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Can someone be charged with possession of cocaine from "possible" residue on a baggie?

Allen, TX |

my boyfriend was pulled over and the officer searched his truck. she found a torn piece of baggie on the passenger door and said there was cocaine residue on it. can they test the residue to find out what it is? is there anyway he can prove it's not his?

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In the State of Texas, possession of even a microscopic amount of a controlled substance (which includes cocaine, heroin, methamphetamine, ecstasy, etc.) is a state jail felony. If your boyfriend is found guilty of this charge, he can be sentenced from 6 months to 2 years in a state jail or up to 5 years of felony probation (possibly including a fine of up to $10,000). (Even if he is guilty, he may be offered a deferred adjudication probation whereby the judge doesn't actually find him guilty, and as a result, he isn't actually convicted. This kind of probation/record can be sealed if he is eligible).

However, it sounds as if there may be a legitimate defense in your boyfriend's case. The State has to show that there was a legitimate reason and justification for pulling your boyfriend over and for searching his truck. Furthermore, they have to show that he knowingly possessed this controlled substance. It may be very hard for the State to prove to a judge or jury that someone could knowingly possess that controlled substance if it was between the door and the door frame. (However, the police may be saying something completely different than your BF's version, so you both need to be prepared for that possibility.)

(The officer likely did a field test to confirm the presence of a controlled substance and the State will have to do an actual lab test to proceed with this case. You obviously want your own opportunity to test the baggie and a lawyer can file the appropriate motions to preserve that evidence and protect your boyfriend's rights.)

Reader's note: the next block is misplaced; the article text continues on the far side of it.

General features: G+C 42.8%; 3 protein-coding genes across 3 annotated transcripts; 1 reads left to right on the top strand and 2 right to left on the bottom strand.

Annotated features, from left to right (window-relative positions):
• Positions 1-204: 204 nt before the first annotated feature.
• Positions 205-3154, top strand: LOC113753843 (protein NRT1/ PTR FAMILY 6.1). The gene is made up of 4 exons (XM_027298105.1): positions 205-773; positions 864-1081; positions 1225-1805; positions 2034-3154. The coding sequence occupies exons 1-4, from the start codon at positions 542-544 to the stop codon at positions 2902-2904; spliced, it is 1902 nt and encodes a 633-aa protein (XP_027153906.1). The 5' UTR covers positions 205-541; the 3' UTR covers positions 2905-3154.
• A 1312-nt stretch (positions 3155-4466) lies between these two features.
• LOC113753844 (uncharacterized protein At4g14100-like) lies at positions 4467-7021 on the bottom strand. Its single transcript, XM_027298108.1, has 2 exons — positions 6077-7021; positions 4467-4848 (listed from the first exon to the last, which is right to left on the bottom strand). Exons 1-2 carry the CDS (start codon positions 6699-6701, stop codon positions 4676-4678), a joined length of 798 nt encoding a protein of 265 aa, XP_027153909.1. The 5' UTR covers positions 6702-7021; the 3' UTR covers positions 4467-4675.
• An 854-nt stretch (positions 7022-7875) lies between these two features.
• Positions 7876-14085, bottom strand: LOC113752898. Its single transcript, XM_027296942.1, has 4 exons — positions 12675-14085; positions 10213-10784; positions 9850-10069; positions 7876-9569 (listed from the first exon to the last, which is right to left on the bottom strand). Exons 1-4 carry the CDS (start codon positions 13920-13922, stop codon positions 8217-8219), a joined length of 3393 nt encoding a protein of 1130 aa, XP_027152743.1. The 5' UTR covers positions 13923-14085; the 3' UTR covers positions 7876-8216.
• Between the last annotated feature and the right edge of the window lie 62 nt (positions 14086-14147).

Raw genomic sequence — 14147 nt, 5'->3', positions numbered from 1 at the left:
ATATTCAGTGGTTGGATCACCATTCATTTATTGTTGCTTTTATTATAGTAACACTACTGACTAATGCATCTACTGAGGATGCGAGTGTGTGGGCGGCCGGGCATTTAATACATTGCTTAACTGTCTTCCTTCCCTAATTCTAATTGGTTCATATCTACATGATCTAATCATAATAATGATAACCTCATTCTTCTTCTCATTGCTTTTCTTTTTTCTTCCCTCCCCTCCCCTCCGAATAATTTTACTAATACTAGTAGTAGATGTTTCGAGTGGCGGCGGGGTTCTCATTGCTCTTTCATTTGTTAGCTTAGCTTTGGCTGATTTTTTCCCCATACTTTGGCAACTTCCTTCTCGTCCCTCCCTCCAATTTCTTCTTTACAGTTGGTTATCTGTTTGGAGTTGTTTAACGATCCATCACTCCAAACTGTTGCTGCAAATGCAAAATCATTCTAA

A criminal defense attorney can give your boyfriend more specific advice and evaluate his case a lot better than any of us doing this over the internet. He needs to speak with a local criminal defense attorney who has experience handling drug cases. He should do so as soon as possible. Good luck.

Disclaimer: This answer is provided as a public service and as a general response to a general question, it is not meant, and should not be relied upon as specific legal advice, nor does it create an attorney-client relationship.


Yes, residue can be circumstantial evidence that he possessed cocaine. And there is a defense called unwitting possession under which he can establish that he did not know the baggie was in his possession or belonged to someone else. But under a recent U.S. Supreme Court decision called Arizona v. Gant, I question if the search was legal. Consult a local lawyer as soon as possible.


The Fourth Amendment protects citizens against unreasonable search and siezure. There are some questions a lawyer representing your boyfriend would want to ask. I agree with Mr. Lustig and you should consult with a local attorney to determine his rights and the best remedy for your boyfriend's situation.

You might find my Legal Guide helpful "How to Choose A Lawyer For You"

You might find my Legal Guide helpful " What Do I Tell My Lawyer"

Good luck.

NOTE: This answer is made available by the lawyer for educational purposes only. By using or participating in this site you understand that there is no attorney client privilege between you and the attorney responding. This site should not be used as a substitute for competent legal advice from a licensed professional attorney that practices in the subject practice discipline and with whom you have an atttorney client relationship along with all the privileges that relationship provides. The law changes frequently and varies from jurisdiction to jurisdiction. The information and materials provided are general in nature, and may not apply to a specific factual or legal circumstance described in the question.


Your boyfriend is presumed to be in possession of anything found in his car. This is federal law and does not vary from state to state. If the baggie has residue that is direct, not circumstantial, evidence of possession. The real question is whether or not the search was legal. This is the point that I am sure your boyfriend's lawyer will start with.

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